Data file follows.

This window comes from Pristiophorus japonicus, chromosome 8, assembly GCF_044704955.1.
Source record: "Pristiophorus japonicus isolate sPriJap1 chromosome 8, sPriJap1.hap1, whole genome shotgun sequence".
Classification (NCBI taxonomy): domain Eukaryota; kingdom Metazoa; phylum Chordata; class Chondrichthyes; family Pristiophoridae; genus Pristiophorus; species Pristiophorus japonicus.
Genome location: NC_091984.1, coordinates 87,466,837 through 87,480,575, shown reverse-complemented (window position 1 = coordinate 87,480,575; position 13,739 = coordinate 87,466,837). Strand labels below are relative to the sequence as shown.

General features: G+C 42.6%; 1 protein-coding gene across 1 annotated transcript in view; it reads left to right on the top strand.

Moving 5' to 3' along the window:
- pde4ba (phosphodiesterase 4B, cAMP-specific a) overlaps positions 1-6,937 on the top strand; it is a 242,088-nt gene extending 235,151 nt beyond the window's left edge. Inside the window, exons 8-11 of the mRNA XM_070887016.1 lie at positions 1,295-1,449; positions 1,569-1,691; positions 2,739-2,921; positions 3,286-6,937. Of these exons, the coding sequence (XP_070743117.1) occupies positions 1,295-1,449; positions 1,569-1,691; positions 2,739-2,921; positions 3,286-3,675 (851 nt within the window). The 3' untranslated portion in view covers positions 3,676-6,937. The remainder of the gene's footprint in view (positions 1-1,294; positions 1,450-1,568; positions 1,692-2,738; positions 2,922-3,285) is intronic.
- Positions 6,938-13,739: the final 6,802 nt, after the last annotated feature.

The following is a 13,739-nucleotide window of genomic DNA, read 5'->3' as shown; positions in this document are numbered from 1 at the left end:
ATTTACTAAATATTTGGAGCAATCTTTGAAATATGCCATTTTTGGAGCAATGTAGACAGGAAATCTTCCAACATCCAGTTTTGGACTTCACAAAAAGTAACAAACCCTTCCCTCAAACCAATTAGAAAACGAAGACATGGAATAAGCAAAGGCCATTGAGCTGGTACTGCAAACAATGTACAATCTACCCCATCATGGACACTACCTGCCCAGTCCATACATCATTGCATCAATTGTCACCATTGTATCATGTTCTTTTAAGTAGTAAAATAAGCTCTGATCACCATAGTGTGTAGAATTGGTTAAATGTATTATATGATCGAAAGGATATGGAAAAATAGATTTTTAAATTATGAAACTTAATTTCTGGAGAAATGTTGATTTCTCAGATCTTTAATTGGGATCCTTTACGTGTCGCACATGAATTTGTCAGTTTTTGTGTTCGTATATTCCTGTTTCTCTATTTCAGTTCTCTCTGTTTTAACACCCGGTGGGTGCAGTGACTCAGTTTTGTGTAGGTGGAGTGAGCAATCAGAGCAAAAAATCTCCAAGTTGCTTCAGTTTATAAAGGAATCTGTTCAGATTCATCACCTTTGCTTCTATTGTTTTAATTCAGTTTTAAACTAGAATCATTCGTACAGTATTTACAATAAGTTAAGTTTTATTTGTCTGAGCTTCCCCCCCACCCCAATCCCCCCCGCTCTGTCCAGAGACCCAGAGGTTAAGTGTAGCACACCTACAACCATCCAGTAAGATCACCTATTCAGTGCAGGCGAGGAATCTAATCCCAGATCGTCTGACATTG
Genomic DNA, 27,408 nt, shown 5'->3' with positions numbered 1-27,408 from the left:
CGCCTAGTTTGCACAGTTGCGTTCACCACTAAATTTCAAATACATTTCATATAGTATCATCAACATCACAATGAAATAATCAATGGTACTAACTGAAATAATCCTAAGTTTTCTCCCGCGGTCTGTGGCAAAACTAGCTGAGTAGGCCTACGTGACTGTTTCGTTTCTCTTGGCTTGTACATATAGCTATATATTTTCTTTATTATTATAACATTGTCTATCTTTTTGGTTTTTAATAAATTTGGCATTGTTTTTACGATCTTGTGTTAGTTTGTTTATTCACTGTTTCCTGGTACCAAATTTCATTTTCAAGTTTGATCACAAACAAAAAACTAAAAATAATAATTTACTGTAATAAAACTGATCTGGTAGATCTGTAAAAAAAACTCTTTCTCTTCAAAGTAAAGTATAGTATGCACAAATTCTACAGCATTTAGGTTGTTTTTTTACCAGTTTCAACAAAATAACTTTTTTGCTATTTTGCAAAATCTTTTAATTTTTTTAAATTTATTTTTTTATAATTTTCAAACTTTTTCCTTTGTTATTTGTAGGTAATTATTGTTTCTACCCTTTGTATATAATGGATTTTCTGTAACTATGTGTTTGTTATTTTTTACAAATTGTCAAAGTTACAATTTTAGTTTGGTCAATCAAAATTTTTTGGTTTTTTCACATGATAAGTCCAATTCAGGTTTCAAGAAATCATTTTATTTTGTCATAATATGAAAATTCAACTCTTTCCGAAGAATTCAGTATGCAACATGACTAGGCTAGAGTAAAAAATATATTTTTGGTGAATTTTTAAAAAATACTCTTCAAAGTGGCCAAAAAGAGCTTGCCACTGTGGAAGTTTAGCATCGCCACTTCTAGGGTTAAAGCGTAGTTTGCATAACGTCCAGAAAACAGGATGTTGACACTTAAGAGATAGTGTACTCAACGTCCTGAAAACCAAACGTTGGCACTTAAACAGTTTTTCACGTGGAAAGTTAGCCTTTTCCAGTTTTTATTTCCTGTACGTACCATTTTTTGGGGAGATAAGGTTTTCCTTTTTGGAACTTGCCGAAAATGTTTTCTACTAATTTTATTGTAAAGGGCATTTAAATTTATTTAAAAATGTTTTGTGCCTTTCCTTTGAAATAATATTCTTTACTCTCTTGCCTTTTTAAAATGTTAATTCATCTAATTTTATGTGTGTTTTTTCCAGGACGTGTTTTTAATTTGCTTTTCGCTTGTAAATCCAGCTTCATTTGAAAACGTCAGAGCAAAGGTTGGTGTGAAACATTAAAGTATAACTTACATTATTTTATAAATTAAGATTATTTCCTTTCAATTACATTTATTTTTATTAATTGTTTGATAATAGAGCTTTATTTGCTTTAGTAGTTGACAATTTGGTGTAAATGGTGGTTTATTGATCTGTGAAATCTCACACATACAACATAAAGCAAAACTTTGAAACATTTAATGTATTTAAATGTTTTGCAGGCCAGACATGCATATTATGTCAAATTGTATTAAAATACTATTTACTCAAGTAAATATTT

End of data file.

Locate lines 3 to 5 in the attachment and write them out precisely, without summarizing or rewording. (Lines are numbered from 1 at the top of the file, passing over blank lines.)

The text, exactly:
Classification (NCBI taxonomy): domain Eukaryota; kingdom Metazoa; phylum Chordata; class Chondrichthyes; family Pristiophoridae; genus Pristiophorus; species Pristiophorus japonicus.
Genome location: NC_091984.1, coordinates 87,466,837 through 87,480,575, shown reverse-complemented (window position 1 = coordinate 87,480,575; position 13,739 = coordinate 87,466,837). Strand labels below are relative to the sequence as shown.

General features: G+C 42.6%; 1 protein-coding gene across 1 annotated transcript in view; it reads left to right on the top strand.